A University of Alberta research team has discovered a remarkable collection of Cretaceous feathers trapped in tree resin.
The eleven 80 million-year-old protofeathers may derive from non-avian dinosaurs. Some are very similar to the plumage of modern birds, including those that can swim under water.
The feathers were discovered in the vast amber collections at the Royal Tyrrell Museum in southern Alberta, originally from Canada’s amber deposits near Grassy Lake in southwestern Alberta.
“Most of the feather specimens were probably blown into contact with the sticky surface of the resin and encapsulated by subsequent resin flows,” says paleontology graduate student Ryan McKellar, who discovered the specimens.
“The amber preserves microscopic detail of the feathers and even their pigment or colour. I would describe the colours as typically ranging from brown to black.”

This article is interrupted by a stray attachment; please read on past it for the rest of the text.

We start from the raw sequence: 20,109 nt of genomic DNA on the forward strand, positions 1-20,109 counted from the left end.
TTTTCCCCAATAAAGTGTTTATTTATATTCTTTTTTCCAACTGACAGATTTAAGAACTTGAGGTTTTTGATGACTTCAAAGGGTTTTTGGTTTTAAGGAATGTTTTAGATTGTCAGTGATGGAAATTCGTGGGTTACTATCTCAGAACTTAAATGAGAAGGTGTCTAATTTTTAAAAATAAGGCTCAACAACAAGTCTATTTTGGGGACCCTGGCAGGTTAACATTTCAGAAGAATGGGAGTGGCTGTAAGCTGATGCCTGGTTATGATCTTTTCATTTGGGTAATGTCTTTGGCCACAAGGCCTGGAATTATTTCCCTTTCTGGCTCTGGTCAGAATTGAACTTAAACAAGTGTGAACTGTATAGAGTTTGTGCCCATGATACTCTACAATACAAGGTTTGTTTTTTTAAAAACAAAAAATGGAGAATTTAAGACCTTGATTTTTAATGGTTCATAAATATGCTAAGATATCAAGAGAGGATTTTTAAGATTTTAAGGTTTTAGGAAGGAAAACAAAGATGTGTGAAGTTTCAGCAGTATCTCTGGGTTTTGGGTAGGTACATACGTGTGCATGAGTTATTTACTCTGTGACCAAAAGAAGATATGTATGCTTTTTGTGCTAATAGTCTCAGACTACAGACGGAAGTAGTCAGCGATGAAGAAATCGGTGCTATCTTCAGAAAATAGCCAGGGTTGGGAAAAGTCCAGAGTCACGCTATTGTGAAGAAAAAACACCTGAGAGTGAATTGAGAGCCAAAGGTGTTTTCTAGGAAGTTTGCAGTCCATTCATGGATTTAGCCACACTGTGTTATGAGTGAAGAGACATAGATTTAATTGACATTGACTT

No dinosaur or avian fossils were found in direct association with the specimens, but comparison with fossilized feathers found in rock strongly suggest that some of the specimens are from dinosaurs – probably small theropods.
Many are very similar to those of modern birds like the grebe, which can swim underwater. The feathers can take on water giving the bird the ballast required to dive more effectively.
McKellar says the find shows that numerous evolutionary stages of feathers were present in the late Cretaceous period, and that plumage served a range of functions in both dinosaurs and birds.